The oil giant said it will lend its support to a "mandatory national framework" to address the issue. To further its goals, it has joined the U.S. Climate Action Partnership, a business and environmental group that wants national legislation to require significant reductions of greenhouse gas emissions.
"We recognize that human activity, including the burning of fossil fuels, is contributing to increased concentrations of greenhouse gases in the atmosphere that can lead to adverse changes in global climate," said Jim Mulva, chairman and chief executive of Conoco.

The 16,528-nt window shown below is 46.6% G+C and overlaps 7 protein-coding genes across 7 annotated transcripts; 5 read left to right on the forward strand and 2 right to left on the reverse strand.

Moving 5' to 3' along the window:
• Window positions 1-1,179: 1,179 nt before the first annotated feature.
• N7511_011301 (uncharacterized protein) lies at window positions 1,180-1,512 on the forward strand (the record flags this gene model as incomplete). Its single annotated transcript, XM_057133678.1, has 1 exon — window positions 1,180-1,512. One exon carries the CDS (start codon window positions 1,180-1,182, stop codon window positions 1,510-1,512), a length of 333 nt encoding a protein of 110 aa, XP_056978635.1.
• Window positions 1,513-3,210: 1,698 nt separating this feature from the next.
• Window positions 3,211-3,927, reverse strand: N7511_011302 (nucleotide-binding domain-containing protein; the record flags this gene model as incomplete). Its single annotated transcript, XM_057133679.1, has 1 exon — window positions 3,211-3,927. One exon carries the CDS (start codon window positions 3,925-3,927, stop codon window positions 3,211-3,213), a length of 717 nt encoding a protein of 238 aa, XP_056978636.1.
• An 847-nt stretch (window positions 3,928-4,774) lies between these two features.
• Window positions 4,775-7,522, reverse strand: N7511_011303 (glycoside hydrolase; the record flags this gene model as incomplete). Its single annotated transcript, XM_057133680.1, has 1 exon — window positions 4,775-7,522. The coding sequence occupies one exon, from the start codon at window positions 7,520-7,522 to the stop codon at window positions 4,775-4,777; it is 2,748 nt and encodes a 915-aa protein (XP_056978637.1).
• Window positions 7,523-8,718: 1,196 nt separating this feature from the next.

Mulva said that whatever course of action is taken should be "transparent, clearly communicate the cost of carbon to consumers, be structured to avoid increasing the volatility of energy prices and encourage energy efficiency."
The plan also must be paced to match the speed at which technology can be developed and deployed to avoid undue impact on the economy and jobs, Conoco said.
Environmentalists blame greenhouse gases for causing global warming and say they therefore must be curbed. Doubters often argue that the world's climate is subject to change regardless of the activity of humans.